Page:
I went to a trial this weekend with my dogs and was astounded by the number of dogs that were overweight but still competing at the higher levels. Yes, fat dogs doing Masters level agility.
We all know the aliments that follow us people around who find themselves with spare tire around their waist – pain in the feet, ankles, knees, hips and lower back. Three of those I suffer from myself. So, I can only imagine how chubby puppies feel as they haul all that extra weight around the agility field – climbing contact obstacles, pounding the ground jump-after-jump-after-jump, trying to run faster, turn tight and weave through the poles. What an incredible stress they are under – much more than us chubby folk who just run along with our dogs. If I am huffing and puffing I can only imagine what fat dogs are feeling like after a run.
Obesity is rampant in our country (I carry a few too many myself) and this problem is becoming more and more prevalent in our family pets. Agility can be a great avenue for both a handler and dog to get in to better shape – but it won’t happen overnight. The pound went on slowly and they will come off even slower.
So, how do you know if your dog is overweight? As each dog is built differently, even within a breed, you must use your hands to tell you. Use this chart as a guide and it will help you determine if your dog is at a healthy weight or not.
I am constantly evaluating my dogs weight. Each week, after they get a brush out (the hair can be misleading if there is too much bulky undercoat) I feel them all over to evaluate muscle mass and overall weight. Travis puts on weight easily. If he is feeling a little “rounder” I’ll cut back his food and increase his cardio exercise a little and revaluate the following week. Indie, on the other hand, is very hard to keep weight on. He gets the same food as Travis, but also another food with higher protein and fat for additional calories. Even though Travis is on average 2kg heavier than Indie (both dogs are also built very differently) Indie frequently gets about 20-25% more food than Travis.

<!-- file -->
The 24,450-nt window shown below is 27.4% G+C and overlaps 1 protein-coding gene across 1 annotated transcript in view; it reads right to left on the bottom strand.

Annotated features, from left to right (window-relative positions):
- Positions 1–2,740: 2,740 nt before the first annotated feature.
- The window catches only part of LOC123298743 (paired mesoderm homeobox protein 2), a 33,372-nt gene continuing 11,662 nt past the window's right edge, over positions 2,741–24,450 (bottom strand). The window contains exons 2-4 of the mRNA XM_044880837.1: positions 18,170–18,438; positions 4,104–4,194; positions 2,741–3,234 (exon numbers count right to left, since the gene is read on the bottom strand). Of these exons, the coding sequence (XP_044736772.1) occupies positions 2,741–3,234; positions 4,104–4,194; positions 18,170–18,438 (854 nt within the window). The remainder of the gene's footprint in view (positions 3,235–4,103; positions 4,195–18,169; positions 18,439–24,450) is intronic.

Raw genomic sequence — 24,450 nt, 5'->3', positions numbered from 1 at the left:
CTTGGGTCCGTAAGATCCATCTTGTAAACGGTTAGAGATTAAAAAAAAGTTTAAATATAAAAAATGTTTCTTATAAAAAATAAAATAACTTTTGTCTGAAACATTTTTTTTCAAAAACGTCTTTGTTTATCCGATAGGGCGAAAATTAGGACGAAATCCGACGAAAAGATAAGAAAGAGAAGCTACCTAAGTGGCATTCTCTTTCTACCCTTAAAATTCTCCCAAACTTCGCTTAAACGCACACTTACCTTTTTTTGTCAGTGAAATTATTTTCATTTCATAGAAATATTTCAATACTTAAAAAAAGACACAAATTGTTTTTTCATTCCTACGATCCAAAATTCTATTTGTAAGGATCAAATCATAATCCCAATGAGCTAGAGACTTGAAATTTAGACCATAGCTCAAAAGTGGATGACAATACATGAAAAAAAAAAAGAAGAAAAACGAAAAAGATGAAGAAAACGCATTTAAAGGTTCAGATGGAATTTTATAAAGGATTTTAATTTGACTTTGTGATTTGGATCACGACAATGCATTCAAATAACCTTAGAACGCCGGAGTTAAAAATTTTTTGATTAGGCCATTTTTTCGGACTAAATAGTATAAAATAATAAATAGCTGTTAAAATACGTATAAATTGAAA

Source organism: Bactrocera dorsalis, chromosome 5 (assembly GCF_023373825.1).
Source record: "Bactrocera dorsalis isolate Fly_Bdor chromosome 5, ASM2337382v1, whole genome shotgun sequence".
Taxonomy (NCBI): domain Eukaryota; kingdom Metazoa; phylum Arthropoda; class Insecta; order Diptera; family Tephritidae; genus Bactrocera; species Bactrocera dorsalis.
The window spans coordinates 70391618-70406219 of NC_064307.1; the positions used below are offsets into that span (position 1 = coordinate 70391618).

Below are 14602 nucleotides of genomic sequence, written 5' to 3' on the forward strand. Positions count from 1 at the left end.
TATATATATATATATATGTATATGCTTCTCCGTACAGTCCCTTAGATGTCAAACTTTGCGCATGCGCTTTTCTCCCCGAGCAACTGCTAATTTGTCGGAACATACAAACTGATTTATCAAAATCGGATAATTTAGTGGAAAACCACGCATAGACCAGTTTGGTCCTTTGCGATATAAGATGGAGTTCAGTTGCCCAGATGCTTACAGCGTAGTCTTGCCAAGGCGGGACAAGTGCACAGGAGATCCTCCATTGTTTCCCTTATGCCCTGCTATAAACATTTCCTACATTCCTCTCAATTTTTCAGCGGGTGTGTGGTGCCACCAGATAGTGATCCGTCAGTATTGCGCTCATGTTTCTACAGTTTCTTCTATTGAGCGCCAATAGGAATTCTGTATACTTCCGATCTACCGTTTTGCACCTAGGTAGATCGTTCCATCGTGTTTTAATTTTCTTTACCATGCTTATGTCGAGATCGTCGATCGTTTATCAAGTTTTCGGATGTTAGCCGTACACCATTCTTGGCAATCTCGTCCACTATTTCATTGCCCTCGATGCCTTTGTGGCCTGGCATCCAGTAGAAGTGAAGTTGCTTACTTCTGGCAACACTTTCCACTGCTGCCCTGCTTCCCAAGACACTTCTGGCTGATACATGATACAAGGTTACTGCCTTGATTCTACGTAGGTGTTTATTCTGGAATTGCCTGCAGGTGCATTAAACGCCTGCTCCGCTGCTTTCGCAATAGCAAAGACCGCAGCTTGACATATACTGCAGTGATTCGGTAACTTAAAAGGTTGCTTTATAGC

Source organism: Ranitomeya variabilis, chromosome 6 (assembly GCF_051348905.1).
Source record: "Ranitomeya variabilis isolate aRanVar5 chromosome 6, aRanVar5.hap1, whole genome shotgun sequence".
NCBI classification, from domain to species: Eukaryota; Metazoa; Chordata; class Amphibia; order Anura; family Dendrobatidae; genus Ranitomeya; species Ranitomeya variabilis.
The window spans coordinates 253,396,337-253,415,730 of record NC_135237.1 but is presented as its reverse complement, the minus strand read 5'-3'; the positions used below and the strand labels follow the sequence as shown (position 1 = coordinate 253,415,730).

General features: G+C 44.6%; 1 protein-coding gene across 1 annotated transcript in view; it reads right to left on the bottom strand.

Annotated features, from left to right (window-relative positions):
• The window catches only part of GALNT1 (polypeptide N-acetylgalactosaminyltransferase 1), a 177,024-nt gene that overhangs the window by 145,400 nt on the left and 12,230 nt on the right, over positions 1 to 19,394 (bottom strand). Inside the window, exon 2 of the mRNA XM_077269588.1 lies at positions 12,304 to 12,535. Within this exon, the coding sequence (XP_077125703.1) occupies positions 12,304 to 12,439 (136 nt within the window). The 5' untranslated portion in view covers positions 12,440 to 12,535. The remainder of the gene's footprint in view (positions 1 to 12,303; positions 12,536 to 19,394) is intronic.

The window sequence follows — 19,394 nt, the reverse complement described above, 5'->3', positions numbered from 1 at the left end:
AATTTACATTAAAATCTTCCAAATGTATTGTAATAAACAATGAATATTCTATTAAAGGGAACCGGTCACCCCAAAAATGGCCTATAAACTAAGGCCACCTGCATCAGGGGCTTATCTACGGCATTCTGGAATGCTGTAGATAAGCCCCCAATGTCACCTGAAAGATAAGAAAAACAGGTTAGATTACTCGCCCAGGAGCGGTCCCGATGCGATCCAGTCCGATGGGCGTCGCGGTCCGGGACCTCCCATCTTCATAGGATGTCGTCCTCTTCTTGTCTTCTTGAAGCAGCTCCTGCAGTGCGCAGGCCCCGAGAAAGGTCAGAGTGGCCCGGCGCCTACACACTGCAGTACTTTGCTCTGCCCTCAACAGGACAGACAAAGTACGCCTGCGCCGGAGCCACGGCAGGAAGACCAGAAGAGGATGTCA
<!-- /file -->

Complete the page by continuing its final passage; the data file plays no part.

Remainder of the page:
Our agility (and flyball/obedience/tracking/
dogs are athletes and should be trained just like any human athlete
would. A big part of the dogs training regime should incorporate
building cardiovascular endurance (distance running), core strength
(balance exercises) and increasing flexibility. There are so many fun
things we can do with our agility dogs that will keep them in the best
shape possible, while still teaching great skills that will be
indispensable in agility training. If you too are overweight (statistics
indicate that overweight dogs frequently have overweight owners) this
is a great opportunity for the both of you to lose that extra weight
Until our dogs are in a healthy enough “shape” to compete, they should not be competing. Remember, we have the choice to say “no, my knees are too sore to run this event” but our dogs do not, and will often run in pain simply because we asked them too. In ensuring our canine athletes are as healthy as possible we are increasing the length of their agility careers and life expectancy, decreasing the likeness of a crippling sports injury (a very costly expense), building immunity and ability to recover from injury/illness faster, and building a great relationship with our dogs.